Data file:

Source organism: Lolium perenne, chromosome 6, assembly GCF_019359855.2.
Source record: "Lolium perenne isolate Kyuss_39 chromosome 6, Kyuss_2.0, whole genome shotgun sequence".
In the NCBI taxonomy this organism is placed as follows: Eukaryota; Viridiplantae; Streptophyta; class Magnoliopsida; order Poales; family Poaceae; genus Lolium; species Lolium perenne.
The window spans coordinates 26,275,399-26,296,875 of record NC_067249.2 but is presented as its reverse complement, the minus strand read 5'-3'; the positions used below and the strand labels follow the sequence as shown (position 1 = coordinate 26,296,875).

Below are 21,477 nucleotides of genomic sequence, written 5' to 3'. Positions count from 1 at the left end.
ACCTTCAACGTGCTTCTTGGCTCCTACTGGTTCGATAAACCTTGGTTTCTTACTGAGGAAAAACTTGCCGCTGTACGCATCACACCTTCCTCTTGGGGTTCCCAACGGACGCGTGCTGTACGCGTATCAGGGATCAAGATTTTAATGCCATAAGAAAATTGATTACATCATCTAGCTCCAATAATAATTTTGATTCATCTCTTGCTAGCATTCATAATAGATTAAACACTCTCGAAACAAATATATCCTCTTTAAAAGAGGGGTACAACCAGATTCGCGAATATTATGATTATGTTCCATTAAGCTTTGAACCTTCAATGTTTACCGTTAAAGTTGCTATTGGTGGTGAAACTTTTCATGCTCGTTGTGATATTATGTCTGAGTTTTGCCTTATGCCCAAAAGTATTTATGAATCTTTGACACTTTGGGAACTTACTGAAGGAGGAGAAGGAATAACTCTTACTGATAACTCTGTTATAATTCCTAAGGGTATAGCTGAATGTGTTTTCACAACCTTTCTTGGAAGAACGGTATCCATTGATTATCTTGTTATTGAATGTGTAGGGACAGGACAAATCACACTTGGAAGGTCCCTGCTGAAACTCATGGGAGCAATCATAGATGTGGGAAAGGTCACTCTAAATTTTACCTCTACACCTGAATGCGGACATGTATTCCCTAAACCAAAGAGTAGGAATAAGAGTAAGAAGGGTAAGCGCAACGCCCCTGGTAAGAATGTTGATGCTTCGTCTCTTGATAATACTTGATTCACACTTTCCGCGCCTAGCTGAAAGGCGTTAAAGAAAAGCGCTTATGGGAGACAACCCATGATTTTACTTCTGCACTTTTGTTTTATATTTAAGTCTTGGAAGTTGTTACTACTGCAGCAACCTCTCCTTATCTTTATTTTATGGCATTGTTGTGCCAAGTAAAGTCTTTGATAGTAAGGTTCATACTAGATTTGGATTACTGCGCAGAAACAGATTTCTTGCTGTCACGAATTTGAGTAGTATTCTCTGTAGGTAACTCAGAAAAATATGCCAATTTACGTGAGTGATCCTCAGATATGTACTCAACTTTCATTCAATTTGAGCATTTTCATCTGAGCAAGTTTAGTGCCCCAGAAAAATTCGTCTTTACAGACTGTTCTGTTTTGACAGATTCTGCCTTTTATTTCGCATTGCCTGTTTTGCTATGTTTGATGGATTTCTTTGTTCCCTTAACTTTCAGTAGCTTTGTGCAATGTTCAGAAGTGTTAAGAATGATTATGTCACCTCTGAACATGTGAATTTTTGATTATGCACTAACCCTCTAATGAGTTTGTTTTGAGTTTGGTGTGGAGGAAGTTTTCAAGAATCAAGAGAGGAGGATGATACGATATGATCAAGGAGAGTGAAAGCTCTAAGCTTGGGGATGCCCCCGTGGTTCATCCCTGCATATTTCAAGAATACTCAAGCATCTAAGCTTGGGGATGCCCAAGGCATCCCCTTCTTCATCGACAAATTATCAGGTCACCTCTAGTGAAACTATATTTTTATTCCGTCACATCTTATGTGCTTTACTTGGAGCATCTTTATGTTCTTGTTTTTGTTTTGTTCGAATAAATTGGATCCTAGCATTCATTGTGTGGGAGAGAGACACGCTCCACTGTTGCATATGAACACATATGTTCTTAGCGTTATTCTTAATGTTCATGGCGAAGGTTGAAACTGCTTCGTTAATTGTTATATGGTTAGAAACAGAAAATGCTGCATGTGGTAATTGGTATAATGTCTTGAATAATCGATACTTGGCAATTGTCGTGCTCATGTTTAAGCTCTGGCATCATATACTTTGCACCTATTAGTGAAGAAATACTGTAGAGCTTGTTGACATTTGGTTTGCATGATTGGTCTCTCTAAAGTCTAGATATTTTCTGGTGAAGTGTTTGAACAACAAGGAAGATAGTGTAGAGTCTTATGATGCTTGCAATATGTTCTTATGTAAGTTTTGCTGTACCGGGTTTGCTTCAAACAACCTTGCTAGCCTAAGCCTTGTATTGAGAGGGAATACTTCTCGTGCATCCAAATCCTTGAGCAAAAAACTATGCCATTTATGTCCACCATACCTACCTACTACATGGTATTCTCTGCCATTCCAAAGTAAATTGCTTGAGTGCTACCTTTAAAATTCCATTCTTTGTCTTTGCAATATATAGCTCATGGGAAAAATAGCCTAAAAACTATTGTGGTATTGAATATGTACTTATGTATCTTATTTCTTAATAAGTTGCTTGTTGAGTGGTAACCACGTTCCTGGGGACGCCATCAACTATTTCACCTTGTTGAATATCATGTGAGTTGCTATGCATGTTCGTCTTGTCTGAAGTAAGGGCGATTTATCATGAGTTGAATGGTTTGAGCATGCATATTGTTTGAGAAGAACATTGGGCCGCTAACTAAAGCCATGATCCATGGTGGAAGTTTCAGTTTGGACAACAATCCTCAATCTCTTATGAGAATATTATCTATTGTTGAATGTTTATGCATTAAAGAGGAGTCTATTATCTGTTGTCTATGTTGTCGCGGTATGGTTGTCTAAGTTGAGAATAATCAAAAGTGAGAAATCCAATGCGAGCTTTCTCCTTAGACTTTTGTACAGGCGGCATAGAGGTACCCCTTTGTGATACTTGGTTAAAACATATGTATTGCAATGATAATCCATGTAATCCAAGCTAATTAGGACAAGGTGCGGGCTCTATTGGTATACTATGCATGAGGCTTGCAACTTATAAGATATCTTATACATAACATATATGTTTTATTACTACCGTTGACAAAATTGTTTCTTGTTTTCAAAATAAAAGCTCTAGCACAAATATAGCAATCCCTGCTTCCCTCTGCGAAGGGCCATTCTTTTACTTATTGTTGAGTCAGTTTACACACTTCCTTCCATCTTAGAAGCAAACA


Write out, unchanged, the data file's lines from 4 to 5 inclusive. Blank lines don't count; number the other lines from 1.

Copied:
The window spans coordinates 26,275,399-26,296,875 of record NC_067249.2 but is presented as its reverse complement, the minus strand read 5'-3'; the positions used below and the strand labels follow the sequence as shown (position 1 = coordinate 26,296,875).

Below are 21,477 nucleotides of genomic sequence, written 5' to 3'. Positions count from 1 at the left end.